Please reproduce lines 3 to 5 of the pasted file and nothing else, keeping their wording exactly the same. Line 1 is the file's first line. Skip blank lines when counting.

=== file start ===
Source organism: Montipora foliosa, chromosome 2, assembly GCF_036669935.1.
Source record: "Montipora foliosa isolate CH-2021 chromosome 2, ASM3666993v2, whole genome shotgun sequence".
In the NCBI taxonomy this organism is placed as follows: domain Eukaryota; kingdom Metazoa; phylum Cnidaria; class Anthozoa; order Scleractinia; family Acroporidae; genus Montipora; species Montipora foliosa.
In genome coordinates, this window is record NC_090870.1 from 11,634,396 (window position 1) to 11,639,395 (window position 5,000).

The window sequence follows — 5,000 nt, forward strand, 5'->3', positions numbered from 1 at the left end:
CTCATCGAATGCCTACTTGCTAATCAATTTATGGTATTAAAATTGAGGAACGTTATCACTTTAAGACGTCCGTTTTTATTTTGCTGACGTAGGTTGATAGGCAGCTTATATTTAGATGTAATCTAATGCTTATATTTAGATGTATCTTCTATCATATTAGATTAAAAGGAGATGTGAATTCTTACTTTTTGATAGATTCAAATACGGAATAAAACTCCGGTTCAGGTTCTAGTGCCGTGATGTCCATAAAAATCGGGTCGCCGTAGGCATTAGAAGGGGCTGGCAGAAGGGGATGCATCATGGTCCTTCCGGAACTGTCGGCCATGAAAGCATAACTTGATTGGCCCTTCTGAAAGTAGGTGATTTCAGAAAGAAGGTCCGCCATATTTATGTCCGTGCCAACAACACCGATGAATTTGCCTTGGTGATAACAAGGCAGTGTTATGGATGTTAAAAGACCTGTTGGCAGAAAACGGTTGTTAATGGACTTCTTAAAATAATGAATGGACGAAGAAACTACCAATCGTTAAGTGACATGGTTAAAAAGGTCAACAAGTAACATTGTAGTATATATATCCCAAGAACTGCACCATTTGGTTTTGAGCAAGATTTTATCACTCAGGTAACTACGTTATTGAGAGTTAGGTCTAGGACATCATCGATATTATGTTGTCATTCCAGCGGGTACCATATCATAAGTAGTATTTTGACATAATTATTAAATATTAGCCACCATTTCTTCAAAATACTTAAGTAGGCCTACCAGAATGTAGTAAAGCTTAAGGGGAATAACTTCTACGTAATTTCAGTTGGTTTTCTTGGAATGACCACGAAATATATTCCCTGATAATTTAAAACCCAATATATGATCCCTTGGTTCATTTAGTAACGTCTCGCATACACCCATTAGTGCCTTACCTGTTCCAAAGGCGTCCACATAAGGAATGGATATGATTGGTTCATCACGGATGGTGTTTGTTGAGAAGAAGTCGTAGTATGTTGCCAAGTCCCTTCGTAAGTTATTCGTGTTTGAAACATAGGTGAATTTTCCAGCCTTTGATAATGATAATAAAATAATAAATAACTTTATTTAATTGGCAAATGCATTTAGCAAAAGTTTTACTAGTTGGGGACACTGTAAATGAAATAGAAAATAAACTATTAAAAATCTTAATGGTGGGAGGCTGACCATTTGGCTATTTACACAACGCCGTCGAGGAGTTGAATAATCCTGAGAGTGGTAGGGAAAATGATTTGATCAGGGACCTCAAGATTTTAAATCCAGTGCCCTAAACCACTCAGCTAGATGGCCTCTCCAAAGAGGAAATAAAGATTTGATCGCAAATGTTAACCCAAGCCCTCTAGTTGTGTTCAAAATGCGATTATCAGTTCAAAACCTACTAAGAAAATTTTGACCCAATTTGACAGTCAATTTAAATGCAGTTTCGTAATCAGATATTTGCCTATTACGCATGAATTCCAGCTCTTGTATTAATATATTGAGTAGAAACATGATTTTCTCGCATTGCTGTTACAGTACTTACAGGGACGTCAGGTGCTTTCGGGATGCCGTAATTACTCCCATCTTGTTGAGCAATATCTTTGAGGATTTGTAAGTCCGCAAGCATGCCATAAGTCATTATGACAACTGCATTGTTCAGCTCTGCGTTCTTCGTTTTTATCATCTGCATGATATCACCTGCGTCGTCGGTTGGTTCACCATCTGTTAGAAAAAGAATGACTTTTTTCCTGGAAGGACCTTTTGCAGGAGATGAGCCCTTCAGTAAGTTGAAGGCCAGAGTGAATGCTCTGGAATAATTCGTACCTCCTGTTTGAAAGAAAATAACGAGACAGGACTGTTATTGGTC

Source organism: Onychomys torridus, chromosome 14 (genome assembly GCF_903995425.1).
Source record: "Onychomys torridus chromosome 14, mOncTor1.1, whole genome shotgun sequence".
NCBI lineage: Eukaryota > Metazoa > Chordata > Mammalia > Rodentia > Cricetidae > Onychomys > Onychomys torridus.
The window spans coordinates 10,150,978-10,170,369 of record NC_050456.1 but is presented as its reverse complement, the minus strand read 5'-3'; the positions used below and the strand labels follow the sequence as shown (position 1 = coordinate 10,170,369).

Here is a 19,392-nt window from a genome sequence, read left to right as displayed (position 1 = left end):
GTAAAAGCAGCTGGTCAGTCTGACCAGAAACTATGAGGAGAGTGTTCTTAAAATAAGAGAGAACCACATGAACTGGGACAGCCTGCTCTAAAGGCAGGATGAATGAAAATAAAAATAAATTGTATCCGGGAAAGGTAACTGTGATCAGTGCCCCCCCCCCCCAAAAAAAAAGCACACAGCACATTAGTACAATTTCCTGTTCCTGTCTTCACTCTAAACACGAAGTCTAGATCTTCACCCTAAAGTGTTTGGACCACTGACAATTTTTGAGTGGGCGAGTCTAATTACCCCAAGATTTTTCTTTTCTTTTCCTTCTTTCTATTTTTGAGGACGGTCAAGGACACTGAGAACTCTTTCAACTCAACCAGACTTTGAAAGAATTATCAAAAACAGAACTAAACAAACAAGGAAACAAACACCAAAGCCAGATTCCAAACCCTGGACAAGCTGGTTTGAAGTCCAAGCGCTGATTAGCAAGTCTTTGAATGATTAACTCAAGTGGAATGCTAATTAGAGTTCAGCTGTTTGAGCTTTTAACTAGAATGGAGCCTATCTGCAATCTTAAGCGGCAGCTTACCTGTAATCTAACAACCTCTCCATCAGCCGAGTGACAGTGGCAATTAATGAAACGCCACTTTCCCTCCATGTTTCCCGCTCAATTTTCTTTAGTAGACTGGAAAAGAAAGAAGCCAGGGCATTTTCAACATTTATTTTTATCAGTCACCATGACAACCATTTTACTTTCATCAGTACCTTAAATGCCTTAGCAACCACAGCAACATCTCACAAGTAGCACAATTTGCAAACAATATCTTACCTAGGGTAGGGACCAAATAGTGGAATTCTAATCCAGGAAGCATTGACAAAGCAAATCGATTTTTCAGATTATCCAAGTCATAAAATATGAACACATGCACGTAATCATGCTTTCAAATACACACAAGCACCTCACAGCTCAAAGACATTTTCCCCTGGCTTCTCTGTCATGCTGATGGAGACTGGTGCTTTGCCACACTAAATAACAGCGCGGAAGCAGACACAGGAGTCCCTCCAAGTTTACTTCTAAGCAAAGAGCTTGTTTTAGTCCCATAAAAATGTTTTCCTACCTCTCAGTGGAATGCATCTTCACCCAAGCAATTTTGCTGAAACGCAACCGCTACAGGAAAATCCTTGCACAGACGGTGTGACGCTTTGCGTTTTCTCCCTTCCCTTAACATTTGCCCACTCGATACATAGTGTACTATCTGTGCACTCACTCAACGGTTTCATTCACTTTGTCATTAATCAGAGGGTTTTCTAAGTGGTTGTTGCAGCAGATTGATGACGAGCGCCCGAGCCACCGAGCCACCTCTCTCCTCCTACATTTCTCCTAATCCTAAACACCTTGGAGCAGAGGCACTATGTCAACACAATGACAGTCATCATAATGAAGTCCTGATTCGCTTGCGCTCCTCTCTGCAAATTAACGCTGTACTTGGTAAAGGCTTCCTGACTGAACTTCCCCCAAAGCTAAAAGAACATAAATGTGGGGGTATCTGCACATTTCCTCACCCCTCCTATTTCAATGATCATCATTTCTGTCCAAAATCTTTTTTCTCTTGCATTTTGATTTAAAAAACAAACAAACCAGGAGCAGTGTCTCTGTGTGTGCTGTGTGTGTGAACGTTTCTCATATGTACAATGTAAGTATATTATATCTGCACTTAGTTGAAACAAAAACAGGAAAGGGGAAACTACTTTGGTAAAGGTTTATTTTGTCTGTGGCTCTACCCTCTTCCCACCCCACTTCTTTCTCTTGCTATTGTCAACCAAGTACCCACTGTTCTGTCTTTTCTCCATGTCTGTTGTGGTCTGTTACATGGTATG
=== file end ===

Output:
In the NCBI taxonomy this organism is placed as follows: domain Eukaryota; kingdom Metazoa; phylum Cnidaria; class Anthozoa; order Scleractinia; family Acroporidae; genus Montipora; species Montipora foliosa.
In genome coordinates, this window is record NC_090870.1 from 11,634,396 (window position 1) to 11,639,395 (window position 5,000).

The window sequence follows — 5,000 nt, forward strand, 5'->3', positions numbered from 1 at the left end: